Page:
On this World Environment Day take action and join #GenerationRestoration global movement, in which everyone can contribute to the mission. You can learn more about events and ways of participating by visiting the UN Decade on Ecosystem Restoration website.

The Carpathian Convention celebrated its 18th anniversary

18 years ago, seven countries decided to join forces under an umbrella of an international treaty to work closely together on a sustainable future for the Carpathian region – one of Europe´s last greatest wilderness areas with an exceptional richness of biodiversity. 

Signed on 22 May 2003, the Carpathian Convention´s vision is to address environmental challenges, improve the quality of life and strengthen the local economies and communities for the well-being of current and future generations. The Carpathian Convention aims at conserving fragile and precious ecosystems and promoting sustainable development in the Carpathian region by providing a legal framework to pursue comprehensive policy and cooperation at various levels, including international, governmental, regional and local.

A convention for Carpathian biodiversity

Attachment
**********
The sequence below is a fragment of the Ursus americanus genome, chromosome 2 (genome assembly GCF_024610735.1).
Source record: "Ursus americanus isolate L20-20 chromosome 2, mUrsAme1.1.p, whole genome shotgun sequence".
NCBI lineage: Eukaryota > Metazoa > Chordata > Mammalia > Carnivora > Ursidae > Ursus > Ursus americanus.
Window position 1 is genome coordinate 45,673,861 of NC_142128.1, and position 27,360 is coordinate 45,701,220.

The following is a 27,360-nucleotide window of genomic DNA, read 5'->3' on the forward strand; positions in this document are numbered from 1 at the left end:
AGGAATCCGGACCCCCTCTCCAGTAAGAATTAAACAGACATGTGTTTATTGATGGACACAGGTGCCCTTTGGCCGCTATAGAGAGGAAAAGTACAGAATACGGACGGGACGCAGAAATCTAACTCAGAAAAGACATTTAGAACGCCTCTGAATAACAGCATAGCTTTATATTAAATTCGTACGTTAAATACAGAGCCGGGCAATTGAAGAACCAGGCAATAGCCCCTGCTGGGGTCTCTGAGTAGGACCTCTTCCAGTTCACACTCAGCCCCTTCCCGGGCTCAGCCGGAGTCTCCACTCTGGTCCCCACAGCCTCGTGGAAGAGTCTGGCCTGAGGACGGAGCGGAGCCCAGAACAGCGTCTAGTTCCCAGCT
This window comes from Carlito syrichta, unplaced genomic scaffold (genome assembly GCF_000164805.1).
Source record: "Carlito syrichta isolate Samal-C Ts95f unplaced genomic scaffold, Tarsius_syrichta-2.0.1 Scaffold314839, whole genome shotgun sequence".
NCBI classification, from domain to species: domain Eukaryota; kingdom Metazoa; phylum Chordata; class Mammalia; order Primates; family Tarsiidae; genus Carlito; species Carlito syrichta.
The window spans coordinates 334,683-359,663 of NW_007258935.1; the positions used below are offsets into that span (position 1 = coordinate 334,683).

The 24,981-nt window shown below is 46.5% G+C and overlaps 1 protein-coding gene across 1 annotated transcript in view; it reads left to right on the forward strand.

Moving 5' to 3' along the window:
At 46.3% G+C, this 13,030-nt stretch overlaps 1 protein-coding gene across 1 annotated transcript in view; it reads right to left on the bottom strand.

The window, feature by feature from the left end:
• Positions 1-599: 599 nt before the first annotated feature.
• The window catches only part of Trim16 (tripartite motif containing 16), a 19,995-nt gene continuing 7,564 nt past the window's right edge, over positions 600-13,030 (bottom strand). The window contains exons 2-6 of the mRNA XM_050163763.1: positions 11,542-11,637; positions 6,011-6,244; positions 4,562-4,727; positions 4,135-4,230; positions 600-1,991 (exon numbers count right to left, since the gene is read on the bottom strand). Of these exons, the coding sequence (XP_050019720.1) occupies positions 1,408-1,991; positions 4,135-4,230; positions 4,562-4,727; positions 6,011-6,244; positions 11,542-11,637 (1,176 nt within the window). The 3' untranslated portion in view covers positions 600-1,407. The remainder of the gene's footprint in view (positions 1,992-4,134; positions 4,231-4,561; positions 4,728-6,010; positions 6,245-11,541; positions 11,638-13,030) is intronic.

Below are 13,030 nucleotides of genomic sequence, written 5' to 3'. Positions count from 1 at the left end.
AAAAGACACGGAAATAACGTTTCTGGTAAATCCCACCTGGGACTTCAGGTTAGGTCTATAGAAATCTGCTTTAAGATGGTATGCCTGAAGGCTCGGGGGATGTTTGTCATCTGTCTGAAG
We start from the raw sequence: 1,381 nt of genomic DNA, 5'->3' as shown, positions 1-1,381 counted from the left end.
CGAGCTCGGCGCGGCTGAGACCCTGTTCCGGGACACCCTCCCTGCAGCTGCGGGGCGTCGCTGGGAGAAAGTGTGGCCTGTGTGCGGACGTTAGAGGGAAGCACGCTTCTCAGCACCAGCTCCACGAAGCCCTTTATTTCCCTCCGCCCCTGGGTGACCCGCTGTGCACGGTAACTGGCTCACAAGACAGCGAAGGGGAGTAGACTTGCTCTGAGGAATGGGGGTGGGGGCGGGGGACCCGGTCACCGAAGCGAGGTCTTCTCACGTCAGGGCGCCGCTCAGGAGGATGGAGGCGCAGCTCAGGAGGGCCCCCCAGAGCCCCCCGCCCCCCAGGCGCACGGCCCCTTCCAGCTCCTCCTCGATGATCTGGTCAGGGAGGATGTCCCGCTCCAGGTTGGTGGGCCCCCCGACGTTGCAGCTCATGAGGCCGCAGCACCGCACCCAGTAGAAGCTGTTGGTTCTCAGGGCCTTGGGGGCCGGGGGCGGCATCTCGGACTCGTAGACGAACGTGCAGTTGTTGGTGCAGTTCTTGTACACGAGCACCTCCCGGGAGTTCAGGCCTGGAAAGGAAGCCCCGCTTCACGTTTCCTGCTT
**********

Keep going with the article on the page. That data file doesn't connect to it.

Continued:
The Carpathians are home to stunning ecosystems with unique natural and cultural heritage, including many traditions, cultural practices and historical monuments that have survived to this day, constituting great assets for sustainable tourism development and determining the unique tourist attractiveness of the whole region. The region hosts one of the most precious old-growth forests in Europe and provides habitat to the largest numbers of big carnivores including bears, lynx and wolves in Europe. 

It is not a coincidence that the Carpathian Convention was adopted on 22 May, International Biodiversity Day. The Convention addresses various thematic sectors relevant for sustainable development of the region, however, biodiversity should be considered the key underpinning element upon which all other sectors depend. Therefore, the Convention can be considered as a great model for mainstreaming biodiversity into other sectors and shall be considered as a useful regional instrument for supporting the implementation of the Convention on Biological Diversity and the upcoming Post-2020 Global Biodiversity Framework.